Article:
In March 2017, a certain Mr Paweł Janczak – a resident of Edinburgh, Scotland – phoned the IPN Archive in Warsaw and informed an IPN employee of his discovery of some Polish documents in the house of his neighbour, Mr Nick Miligan.
While browsing through some memorabilia left by his late grandfather, Mr Miligan accidentally came across some Polish items and documents. He learned from his mother, Mrs Heather Miligan, that one of the Polish “Silent Unseen” lived in his grandfather’s house during the war and became a close friend of the family. Before being dropped into occupied Poland, this officer asked Nick's grandfather to safeguard some private documents for him.
The documents that were found used to belong to Tadeusz Starzyński who had been a superintendent at the State Police Headquarters in Warsaw before the war. In September 1939, he was mobilised to the position of Deputy Head of the Investigation Office. Then he reached France, and from there, he was evacuated to Great Britain. In late 1942, he volunteered to serve in Poland. He became an instructor and trained the Silent Unseen, and was dropped near Dobieszyn on the night of 8-9 April 1944. He was assigned to the Department of Counterintelligence and Security at the Staff of Home Army Headquarters. After the war, he probably remained in the underground movement (Armed Forces Delegation for Poland, WiN). He was arrested by the Security Office in 1945, underwent a brutal interrogation and torture. He was sentenced to 15 years’ imprisonment. In 1947, the sentence was changed to capital punishment. After an amnesty, the sentence was reduced to 15 years’ imprisonment. The Supreme Court repealed the previous sentences and discontinued the criminal proceedings against him in 1958.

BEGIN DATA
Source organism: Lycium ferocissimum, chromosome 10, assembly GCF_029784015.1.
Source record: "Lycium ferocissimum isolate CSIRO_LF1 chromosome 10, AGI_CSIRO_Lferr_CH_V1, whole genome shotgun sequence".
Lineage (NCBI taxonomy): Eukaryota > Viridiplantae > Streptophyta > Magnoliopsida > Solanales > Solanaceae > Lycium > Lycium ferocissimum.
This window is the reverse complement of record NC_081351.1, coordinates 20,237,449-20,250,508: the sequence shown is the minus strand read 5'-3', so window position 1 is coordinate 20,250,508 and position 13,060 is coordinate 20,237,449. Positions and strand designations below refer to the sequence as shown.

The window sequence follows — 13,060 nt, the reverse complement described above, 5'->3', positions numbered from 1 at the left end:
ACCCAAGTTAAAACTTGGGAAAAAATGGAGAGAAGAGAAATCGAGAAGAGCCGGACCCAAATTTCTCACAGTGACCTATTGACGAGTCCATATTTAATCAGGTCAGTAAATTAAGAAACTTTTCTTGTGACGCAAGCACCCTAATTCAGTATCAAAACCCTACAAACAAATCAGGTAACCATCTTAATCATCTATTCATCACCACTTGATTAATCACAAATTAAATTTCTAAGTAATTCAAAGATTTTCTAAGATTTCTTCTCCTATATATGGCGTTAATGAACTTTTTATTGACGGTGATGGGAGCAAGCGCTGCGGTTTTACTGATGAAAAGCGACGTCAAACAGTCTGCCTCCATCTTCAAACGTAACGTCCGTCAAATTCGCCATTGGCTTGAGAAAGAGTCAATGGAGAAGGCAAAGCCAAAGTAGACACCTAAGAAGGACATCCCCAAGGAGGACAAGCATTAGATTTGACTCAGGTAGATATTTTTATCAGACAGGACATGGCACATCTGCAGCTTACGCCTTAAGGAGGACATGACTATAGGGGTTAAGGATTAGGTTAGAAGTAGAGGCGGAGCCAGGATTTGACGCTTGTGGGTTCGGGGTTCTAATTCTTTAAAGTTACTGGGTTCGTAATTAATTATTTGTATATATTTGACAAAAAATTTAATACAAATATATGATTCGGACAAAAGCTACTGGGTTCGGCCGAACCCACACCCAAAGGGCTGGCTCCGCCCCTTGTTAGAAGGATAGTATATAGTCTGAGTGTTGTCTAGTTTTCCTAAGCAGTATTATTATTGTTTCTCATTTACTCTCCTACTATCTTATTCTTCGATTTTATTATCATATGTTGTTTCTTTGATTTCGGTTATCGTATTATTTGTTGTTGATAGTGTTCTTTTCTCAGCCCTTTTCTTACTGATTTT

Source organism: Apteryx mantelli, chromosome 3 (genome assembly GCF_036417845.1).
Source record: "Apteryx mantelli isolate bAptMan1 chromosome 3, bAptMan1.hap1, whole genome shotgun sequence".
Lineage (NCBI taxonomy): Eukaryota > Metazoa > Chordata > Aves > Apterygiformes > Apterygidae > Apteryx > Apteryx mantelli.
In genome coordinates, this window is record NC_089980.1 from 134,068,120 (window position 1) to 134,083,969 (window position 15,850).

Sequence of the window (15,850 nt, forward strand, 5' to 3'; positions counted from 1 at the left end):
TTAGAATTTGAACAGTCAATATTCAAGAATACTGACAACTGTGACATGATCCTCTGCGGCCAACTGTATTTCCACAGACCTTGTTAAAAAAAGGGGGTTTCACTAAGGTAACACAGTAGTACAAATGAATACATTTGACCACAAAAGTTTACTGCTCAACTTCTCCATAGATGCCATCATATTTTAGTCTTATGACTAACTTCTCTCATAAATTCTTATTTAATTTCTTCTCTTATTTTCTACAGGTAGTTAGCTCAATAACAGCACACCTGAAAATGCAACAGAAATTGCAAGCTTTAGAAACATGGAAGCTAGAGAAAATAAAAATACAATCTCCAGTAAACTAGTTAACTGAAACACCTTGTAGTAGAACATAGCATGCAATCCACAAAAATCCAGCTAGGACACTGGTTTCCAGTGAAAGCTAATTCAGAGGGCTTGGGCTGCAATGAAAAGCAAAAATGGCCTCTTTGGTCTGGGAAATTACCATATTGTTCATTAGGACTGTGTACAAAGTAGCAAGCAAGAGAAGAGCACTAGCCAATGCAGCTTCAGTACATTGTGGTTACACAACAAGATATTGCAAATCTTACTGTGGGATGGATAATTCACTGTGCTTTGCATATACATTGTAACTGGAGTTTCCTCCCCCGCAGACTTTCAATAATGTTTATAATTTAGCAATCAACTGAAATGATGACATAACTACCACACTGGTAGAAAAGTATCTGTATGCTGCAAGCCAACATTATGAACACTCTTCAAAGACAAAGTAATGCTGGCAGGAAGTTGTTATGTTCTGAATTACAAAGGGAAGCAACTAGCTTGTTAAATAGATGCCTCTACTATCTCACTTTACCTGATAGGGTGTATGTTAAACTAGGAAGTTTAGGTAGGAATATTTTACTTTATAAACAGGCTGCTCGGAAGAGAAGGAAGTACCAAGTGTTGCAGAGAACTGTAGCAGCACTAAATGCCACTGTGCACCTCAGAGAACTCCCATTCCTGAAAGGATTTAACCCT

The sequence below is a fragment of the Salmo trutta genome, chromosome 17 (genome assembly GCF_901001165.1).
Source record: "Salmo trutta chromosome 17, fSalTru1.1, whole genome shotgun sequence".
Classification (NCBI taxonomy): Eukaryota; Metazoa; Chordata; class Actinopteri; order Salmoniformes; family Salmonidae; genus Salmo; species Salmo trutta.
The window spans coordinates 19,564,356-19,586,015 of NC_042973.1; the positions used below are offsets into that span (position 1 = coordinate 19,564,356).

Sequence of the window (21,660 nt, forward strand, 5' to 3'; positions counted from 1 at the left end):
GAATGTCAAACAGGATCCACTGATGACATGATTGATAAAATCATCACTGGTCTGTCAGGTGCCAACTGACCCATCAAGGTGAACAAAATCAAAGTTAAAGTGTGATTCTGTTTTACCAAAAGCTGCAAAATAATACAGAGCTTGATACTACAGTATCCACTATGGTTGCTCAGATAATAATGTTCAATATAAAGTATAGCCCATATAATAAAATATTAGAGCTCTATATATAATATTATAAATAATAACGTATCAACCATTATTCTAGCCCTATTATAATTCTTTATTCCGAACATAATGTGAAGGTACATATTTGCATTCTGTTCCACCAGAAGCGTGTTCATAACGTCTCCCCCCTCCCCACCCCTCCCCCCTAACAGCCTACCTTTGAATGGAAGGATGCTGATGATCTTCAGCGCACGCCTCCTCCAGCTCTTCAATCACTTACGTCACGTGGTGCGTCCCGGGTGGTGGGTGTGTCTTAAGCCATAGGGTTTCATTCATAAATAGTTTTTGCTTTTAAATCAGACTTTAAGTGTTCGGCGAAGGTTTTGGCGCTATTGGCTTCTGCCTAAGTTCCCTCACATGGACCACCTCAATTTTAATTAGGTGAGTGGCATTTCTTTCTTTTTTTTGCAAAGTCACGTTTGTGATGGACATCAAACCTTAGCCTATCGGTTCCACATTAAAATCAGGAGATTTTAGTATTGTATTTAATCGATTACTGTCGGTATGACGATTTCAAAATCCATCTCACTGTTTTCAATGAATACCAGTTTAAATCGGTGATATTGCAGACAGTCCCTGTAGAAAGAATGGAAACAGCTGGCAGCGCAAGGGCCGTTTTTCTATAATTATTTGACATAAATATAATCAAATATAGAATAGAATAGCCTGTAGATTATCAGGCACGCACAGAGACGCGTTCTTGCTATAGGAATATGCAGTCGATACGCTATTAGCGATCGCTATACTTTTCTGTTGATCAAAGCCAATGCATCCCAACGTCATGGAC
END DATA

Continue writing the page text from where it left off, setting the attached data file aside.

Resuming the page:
The documents were handed over to Director Marzena Kruk at 21 Kłobucka Street by Mrs Heather Miligan herself, who came to Poland along with her husband and son Nick, on 12 May 2017.
The documents include three volumes of Tadeusz Starzyński’s diaries in which he recorded the current events from the day he was interned in Hungary until his arrival in England, with the last entry dated 20 October 1940, a collection of private letters, photographs, a collection of service cards and private documents, including a gold signet ring bearing the Ślepowron coat of arms, a badge from the Investigation Service of the State Police, and a crowned eagle from a Polish army cap.